Philip Douglas Jackson, by championships, is the winningest head coach (11) in NBA history. He was the head coach of the Chicago Bulls for nine of the Michael Jordan's 13 years with the franchise.
He was inducted into the Naismith Memorial Basketball Hall of Fame in 2007 and was named among the 10 greatest coaches in NBA history in 1997 as part of the league's 50th-anniversary celebrations.
So, who is Phil Jackson? Here are some fast facts on the head coach of the Chicago Bulls' 1990s dynasty.
Jackson was born in Deer Lodge, Montana on September 17th, 1945.
He was part of his high school basketball squad at Williston, North Dakota, that won two state titles. Despite also keenly participating in football, baseball, and discus in track and field, Jackson went to the University of North Dakota to play basketball.
There, he was part of a squad that finished third and fourth in his first (1965) and second year (1966) there respectively. After three years at the University of North Dakota, Jackson declared for the NBA in 1967.
NBA Player and pre-Bulls coaching career
In the 1967 NBA Draft, he was picked in the second round by the New York Knicks.
From 1967 to 1978, he was part of the Knicks for 10 seasons and was a member of their 1973 championship-winning squad but not on the 1970 one (missed the year due to a back injury). He played his final two seasons, from 1978 to 1980, with the New Jersey Nets as a player and assistant coach before retiring as a player in 1980.
During his 12 years in the league, he played in 807 regular season games with averages of 6.7 points, 4.3 rebounds, and 1.1 assists.
He left the assistant coach's job with the Nets in 1981. Before he would be hired again in the NBA in 1987, Jackson would coach in lower-level professional leagues like the Continental Basketball Association (CBA) and Puerto Rico's National Superior Basketball (BSN).
In fact, he won his first title as a coach in 1984 when he led the Albany Patroons to the 1984 CBA title, their first championship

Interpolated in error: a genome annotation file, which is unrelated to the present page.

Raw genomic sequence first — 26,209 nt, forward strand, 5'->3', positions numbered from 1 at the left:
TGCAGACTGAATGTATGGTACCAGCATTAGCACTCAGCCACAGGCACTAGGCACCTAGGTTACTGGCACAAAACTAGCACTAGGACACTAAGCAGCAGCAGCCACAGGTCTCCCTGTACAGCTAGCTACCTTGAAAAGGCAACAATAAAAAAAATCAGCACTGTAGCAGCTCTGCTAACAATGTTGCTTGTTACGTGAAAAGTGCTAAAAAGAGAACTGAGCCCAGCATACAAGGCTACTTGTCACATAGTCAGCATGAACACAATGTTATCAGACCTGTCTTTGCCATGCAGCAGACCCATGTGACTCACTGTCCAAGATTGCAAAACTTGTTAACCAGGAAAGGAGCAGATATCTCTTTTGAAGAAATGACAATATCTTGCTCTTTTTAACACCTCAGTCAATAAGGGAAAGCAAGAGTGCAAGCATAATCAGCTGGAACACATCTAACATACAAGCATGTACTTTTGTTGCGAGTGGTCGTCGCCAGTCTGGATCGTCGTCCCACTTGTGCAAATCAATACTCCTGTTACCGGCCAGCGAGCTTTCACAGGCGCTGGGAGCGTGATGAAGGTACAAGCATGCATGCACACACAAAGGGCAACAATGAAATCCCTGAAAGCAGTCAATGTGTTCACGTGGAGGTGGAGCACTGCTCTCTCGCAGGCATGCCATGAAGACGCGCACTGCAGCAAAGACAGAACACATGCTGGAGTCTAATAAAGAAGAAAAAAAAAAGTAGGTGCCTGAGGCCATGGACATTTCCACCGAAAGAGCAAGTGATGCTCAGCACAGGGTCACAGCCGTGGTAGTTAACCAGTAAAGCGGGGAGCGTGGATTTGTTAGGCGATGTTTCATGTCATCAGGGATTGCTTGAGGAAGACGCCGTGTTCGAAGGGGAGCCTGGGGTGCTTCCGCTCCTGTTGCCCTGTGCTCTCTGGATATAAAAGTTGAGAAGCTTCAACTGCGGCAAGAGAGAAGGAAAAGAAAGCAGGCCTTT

Coaching career with Bulls
In 1987, he gets hired by the Chicago Bulls as an assistant coach under Doug Collins. A couple of years later, Jackson gets promoted to head coach in 1989 when Collins is let go.
Over the next nine seasons, until 1998, he led the Bulls to the playoffs each year and, more importantly, six championships. Twice, the Bulls won three straight titles (1991-93 & 1996-98), becoming the first team to win three consecutive titles since the Boston Celtics' squad of the 1960s that won eight in a row between 1959 and 1967.
During his tenure, he received the NBA Coach of the Year award in 1996. However, amid growing tensions with the General Manager Jerry Krause, Jackson quit following the championship run of the 1997-98 season.
MORE: The tension that loomed over the Bulls in 1997-98
As head coach of the Bulls, he led them to a 545-193 record in 738 regular season games, with a winning percentage of 73.8%. In the playoffs, he finished with a 111-41 record in 152 total postseason games for a winning record of 73.0%
All the above numbers (wins and win%) are franchise records.
Post Bulls coaching career
A year after splitting with the Bulls, in 1999, Jackson took up the head coaching job with the Los Angeles Lakers.
His arrival instantly transformed the team and he led them to three straight titles (2000-02) off the bat, in the process, tying Red Auerbach for most NBA championships as a head coach with nine.
After a loss in the 2004 Finals to the Detroit Pistons, the Lakers parted ways with Jackson. However, both parties reunited at the start of the 2005 season, a six-year partnership that was highlighted by back-to-back titles in 2009 and 2010. By winning the championship in 2009, his 10th, he surpassed Auerbach to become the winningest coach in NBA history.
In an attempt to go for his fourth career 3-peat, Jackson insisted he would return for one more season - the 2010-11 campaign. With the Lakers losing in the second round of the 2011 playoffs, he retired as their head coach.
Just like the Bulls, he led the Lakers to the playoffs each year. In total, he led the Lakers to a 610-292 regular season record in 902 games for a winning percentage of 67.6%. In the playoffs, the Lakers went 118-63 under him for a winning percentage of 65.2%.
Stint as Knicks' President of Basketball Operations
In 2014, three years after he quit as the coach of the Lakers, Jackson was announced in March as the President of Basketball Operations for the New York Knicks.
Three-and-a-half years later, in June 2017, the Knicks announced that they would part ways with Jackson. During his tenure, the team had been under four different head coaches and had gone 90-166 (35.1%).
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